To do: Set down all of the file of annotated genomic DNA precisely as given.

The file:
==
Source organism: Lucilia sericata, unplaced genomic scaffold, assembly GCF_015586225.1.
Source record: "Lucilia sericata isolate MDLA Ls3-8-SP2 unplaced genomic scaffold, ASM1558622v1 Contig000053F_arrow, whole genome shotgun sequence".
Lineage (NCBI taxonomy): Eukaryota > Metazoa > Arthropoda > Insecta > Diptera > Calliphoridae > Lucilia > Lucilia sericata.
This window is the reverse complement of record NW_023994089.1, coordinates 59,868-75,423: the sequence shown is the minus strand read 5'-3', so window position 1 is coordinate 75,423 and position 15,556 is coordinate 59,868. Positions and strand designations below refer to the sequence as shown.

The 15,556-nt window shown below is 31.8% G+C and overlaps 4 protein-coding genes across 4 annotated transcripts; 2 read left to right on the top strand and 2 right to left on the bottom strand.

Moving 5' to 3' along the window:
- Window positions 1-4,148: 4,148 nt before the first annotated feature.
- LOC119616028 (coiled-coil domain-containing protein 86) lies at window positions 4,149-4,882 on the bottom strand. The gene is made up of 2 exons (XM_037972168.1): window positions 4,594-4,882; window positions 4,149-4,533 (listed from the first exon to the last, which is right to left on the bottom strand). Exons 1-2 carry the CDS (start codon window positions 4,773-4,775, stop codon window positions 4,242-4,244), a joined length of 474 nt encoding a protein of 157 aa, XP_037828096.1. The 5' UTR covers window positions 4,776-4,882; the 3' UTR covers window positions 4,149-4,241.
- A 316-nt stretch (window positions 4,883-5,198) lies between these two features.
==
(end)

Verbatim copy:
Source organism: Lucilia sericata, unplaced genomic scaffold, assembly GCF_015586225.1.
Source record: "Lucilia sericata isolate MDLA Ls3-8-SP2 unplaced genomic scaffold, ASM1558622v1 Contig000053F_arrow, whole genome shotgun sequence".
Lineage (NCBI taxonomy): Eukaryota > Metazoa > Arthropoda > Insecta > Diptera > Calliphoridae > Lucilia > Lucilia sericata.
This window is the reverse complement of record NW_023994089.1, coordinates 59,868-75,423: the sequence shown is the minus strand read 5'-3', so window position 1 is coordinate 75,423 and position 15,556 is coordinate 59,868. Positions and strand designations below refer to the sequence as shown.

The 15,556-nt window shown below is 31.8% G+C and overlaps 4 protein-coding genes across 4 annotated transcripts; 2 read left to right on the top strand and 2 right to left on the bottom strand.

Moving 5' to 3' along the window:
- Window positions 1-4,148: 4,148 nt before the first annotated feature.
- LOC119616028 (coiled-coil domain-containing protein 86) lies at window positions 4,149-4,882 on the bottom strand. The gene is made up of 2 exons (XM_037972168.1): window positions 4,594-4,882; window positions 4,149-4,533 (listed from the first exon to the last, which is right to left on the bottom strand). Exons 1-2 carry the CDS (start codon window positions 4,773-4,775, stop codon window positions 4,242-4,244), a joined length of 474 nt encoding a protein of 157 aa, XP_037828096.1. The 5' UTR covers window positions 4,776-4,882; the 3' UTR covers window positions 4,149-4,241.
- A 316-nt stretch (window positions 4,883-5,198) lies between these two features.